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Olive Oil Price: Why Is Real Olive Oil More Expensive Than What You See in the Supermarket?

It's the end of November. Some of our producers are still harvesting, others are loading selected and washed olives into the mill, and others are already bottling and packaging fresh olive oil.

2023 was a very dry year in the main olive oil producing countries: Spain, Greece, and Italy. There are so few olives this year that some producers don’t even know if they will be able to offer us olive oil in 5-liter cans. 

Factors Affecting Olive Oil Prices 

Poor harvests have become increasingly common in recent times due to epidemics of olive diseases and extreme climate change.

In addition, both the first and second reasons negatively affect the yield of trees in subsequent years and, in general, the quality and duration of their life. Thus, this leads to a continuous decline in yields and an increase in prices in subsequent years.

As we already know, the three main olive oil-producing countries in the world are Italy, Greece, and Spain. If climate problems occur in one country, then this can be compensated by the abundance of crops in the other two countries. However, if a disaster strikes all three countries (as this time, with Greece being the worst hit), then a global price increase cannot be avoided.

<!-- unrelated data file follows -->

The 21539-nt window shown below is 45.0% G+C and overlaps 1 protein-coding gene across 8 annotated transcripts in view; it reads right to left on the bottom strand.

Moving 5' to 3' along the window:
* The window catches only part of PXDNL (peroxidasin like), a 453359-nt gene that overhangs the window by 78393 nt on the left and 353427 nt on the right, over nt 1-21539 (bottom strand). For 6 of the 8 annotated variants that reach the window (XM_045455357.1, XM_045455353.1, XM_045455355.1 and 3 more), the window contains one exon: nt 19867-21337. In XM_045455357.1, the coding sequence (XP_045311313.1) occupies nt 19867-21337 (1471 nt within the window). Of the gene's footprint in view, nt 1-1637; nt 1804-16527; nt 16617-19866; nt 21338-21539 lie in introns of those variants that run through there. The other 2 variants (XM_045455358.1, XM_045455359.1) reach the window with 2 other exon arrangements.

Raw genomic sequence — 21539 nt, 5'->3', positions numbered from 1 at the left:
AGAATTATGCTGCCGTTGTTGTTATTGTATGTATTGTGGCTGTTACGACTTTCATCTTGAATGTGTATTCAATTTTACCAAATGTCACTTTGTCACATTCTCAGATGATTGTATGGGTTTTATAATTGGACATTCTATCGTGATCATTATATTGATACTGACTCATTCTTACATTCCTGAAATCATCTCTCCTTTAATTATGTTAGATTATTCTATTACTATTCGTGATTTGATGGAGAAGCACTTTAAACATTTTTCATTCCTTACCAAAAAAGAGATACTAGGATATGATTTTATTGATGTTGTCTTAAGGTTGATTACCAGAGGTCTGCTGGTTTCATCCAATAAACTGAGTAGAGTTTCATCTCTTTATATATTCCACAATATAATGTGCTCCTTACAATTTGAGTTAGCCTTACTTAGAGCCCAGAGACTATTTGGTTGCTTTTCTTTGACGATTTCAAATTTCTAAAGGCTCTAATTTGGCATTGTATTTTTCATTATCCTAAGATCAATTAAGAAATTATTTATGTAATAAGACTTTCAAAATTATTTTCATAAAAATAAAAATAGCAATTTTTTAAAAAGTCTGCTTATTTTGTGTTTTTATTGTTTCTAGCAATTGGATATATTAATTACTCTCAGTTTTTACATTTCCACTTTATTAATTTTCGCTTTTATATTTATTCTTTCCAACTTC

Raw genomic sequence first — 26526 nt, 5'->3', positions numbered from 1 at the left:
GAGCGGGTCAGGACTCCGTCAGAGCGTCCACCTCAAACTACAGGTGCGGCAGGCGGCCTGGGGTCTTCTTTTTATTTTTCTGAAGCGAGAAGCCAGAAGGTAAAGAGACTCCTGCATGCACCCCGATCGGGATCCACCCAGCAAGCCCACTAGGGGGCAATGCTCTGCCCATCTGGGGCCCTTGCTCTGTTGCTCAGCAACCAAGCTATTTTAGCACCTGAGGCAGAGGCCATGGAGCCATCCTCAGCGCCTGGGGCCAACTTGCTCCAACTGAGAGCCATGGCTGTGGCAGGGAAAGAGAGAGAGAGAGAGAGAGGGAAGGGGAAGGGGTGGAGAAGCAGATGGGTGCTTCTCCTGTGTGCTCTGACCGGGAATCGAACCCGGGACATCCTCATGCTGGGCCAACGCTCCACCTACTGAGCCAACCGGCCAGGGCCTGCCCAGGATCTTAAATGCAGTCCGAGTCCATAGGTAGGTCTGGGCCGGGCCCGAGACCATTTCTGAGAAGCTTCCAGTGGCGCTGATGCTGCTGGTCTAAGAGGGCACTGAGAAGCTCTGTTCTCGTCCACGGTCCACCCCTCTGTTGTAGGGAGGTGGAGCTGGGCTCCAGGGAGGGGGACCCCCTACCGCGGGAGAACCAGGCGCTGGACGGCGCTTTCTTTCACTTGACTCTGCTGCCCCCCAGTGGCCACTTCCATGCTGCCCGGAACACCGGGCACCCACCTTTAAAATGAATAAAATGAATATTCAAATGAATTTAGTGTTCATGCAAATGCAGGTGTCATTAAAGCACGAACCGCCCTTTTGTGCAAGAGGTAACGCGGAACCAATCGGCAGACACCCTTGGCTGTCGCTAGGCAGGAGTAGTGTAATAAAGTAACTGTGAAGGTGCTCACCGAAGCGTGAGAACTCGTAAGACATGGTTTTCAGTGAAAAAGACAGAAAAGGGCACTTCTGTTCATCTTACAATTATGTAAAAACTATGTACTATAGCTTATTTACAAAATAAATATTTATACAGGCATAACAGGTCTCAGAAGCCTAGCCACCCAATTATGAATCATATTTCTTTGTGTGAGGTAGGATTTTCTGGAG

Yes, prices for olive oil have increased again, and very strongly. Is this good for us olive oil companies? Absolutely not.

The higher the prices for real olive oil, the more people will start buying olive oil in the supermarket. These surrogates will also rise in price, but not much. The fact is that the drought did not affect the regions that produce soybeans, rapeseed, and sunflower, from which “olive oil” available in the supermarket is made. Hexane and the dyes used to produce this mixture have also not risen in price, so most people buying olive oil at the supermarket are unlikely to even notice the increase in the price of real olive oil. Here you can find out how the olive oil you buy in the supermarket is produced.